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Unformatted text preview: Chapter 12 Wind Processes and Desert Landscapes Wind Processes and Desert Landscapes • Like water, wind is agent of geomorphic change • Causes erosion, transportation and deposition • Does not have as much force as water because it has lower viscosity (is thinner) • Deserts: lack of moisture and stabilizing vegetation Æ wind is dominant agent of change Wind • Eolian processes refer to wind – erosion, transportation, deposition • Air less dense than water and ice, so ability of wind to move materials is small in comparison • Two main wind erosion processes: – Deflation – Abrasion Deflation • Loose or non-cohesive sediment blown away • Can result in desert pavement • Pebbles and gravel left behind with no sand “filler” • Area can become deflated to a point where a basin forms Æ blowout depression • Less than meter up to hundreds of meters (or even miles) wide • Chemical weathering removes materials that cement particles together, making them more likely to get blown away • Many large depressions in Sahara Desert (one is almost 7000 sq. miles) Abrasion • Similar to sandblasting • Wind blown particles like sand continuously blown against rock Æ polish or abrade rock away • Abrasive action usually occurs in area immediately above ground – sand grains relatively heavy and cannot be lifted very high • Rocks become pitted, grooved or polished • Rocks eroded by abrasion are called ventifacts (vent = wind) • Rock structures can take on “wind-blown” appearance • Alignment is parallel to wind direction • Yardangs – elongated rocks or ridges (meters to kilometers in length) • Abrasion on windward side Eolian Transportation • Fine particles (dust) can travel great distances – think of fluvial processes • Dust can be lifted much higher than heavier particles, like sand • Dust can be blown over great distances Æ dust storms • Sand can only be lifted about 2 meters (6.5 ft.) Dust Bowl 1930s • Poor agricultural practices and years of sustained drought caused the Dust Bowl • Plains grasslands had been deeply plowed and planted to wheat • During the years when there was adequate rainfall, the land produced bountiful crops • Droughts in the early 1930s • Farmers kept plowing and planting and nothing would grow • The ground cover that held the soil in place was gone -- deflation Eolian Transportation • Wind not significant in actual weathering process • Plays important role in transportation of weathered materials • Saltation – similar process to fluvial one • Due to wind, grains of sand skip and bounce along ground surface • Due to saltation, particles collide with other particles and knock them loose and forward • Result is surface creep – particles that are too large for saltation roll and slide Depositional Landforms...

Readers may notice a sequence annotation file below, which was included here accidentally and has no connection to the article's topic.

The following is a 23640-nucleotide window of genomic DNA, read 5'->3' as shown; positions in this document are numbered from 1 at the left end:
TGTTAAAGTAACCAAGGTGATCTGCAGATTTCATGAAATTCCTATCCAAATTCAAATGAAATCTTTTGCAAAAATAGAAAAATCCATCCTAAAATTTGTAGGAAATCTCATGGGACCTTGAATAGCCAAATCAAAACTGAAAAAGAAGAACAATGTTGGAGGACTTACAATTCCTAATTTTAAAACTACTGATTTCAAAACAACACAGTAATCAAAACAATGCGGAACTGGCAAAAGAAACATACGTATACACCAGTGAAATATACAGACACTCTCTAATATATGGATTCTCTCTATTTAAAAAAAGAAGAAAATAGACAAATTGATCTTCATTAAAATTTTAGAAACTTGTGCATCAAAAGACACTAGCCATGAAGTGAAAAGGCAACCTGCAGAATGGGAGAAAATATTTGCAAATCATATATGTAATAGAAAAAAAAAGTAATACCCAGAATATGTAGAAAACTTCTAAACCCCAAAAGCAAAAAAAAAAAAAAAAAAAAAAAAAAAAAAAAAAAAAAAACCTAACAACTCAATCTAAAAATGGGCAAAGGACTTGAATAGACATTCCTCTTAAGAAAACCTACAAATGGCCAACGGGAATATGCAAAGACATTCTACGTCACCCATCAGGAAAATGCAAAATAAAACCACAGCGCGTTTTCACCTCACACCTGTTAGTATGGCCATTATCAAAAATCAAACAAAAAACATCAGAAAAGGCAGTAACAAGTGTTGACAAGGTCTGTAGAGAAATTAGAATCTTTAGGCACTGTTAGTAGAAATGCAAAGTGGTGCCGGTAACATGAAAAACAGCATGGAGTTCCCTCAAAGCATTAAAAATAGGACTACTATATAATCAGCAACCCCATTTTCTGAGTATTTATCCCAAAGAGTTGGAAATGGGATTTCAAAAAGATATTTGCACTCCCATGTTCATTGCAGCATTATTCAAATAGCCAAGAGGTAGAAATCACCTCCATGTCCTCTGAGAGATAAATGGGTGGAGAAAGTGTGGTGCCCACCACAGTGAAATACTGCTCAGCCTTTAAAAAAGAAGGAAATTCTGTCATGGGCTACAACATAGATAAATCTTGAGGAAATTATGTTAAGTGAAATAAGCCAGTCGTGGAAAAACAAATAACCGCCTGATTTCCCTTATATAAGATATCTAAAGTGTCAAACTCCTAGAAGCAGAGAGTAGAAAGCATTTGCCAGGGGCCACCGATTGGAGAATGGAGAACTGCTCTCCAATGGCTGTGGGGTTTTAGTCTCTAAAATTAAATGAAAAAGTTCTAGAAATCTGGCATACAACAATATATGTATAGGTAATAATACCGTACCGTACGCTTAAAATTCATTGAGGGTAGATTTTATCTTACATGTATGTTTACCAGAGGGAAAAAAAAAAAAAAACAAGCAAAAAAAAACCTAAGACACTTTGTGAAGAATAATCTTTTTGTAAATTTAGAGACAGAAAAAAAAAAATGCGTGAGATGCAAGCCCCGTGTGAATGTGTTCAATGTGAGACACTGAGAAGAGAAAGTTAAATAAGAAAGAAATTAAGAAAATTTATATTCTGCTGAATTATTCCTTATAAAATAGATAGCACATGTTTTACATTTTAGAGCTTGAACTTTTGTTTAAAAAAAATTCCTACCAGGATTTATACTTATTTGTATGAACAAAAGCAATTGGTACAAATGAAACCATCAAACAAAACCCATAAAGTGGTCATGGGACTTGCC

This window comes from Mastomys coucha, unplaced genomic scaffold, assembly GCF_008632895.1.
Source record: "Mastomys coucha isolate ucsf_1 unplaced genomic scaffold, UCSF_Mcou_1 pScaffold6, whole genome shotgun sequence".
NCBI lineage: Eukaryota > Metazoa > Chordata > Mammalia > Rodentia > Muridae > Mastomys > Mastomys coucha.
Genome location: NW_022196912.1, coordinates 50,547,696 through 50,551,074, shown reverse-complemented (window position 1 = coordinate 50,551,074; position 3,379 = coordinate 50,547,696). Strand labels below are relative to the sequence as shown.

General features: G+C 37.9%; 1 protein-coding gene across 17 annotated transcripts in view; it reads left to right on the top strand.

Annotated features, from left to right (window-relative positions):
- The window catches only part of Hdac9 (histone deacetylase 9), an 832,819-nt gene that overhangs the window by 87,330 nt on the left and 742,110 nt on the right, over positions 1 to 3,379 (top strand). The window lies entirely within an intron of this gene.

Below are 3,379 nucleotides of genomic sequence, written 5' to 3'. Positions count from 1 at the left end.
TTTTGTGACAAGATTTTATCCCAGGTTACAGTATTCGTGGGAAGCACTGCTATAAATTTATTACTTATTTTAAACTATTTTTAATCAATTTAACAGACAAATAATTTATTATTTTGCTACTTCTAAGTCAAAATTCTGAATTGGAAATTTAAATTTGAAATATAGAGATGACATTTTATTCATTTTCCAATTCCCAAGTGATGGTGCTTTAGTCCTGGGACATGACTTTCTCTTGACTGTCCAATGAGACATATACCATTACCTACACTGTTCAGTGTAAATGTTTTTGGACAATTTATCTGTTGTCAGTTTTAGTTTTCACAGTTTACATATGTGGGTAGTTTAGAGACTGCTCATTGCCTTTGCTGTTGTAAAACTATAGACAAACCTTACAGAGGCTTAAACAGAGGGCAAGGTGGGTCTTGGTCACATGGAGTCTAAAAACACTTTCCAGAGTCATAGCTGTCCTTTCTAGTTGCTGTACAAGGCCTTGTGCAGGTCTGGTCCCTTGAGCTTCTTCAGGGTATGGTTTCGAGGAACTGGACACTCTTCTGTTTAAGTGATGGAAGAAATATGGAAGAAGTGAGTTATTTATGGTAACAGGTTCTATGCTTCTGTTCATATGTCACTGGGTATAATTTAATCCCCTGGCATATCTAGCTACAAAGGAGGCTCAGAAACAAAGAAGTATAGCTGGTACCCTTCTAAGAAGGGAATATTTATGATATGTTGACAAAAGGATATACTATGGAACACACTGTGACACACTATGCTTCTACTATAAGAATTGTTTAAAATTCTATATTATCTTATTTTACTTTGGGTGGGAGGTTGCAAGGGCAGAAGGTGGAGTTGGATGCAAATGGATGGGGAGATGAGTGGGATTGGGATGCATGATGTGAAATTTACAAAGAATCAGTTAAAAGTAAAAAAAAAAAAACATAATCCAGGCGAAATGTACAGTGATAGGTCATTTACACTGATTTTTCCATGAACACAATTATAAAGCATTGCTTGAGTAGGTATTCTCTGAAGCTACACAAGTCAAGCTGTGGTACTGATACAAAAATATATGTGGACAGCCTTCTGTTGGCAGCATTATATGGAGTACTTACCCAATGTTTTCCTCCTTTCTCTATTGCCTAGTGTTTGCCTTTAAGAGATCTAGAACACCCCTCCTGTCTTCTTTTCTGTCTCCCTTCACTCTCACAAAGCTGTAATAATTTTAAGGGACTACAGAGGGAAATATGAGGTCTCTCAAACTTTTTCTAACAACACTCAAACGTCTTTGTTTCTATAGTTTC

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- Spring '08
- Sonoran Desert, DESERT LANDSCAPES, north american deserts, Desert Landscapes Wind, maf Water allocations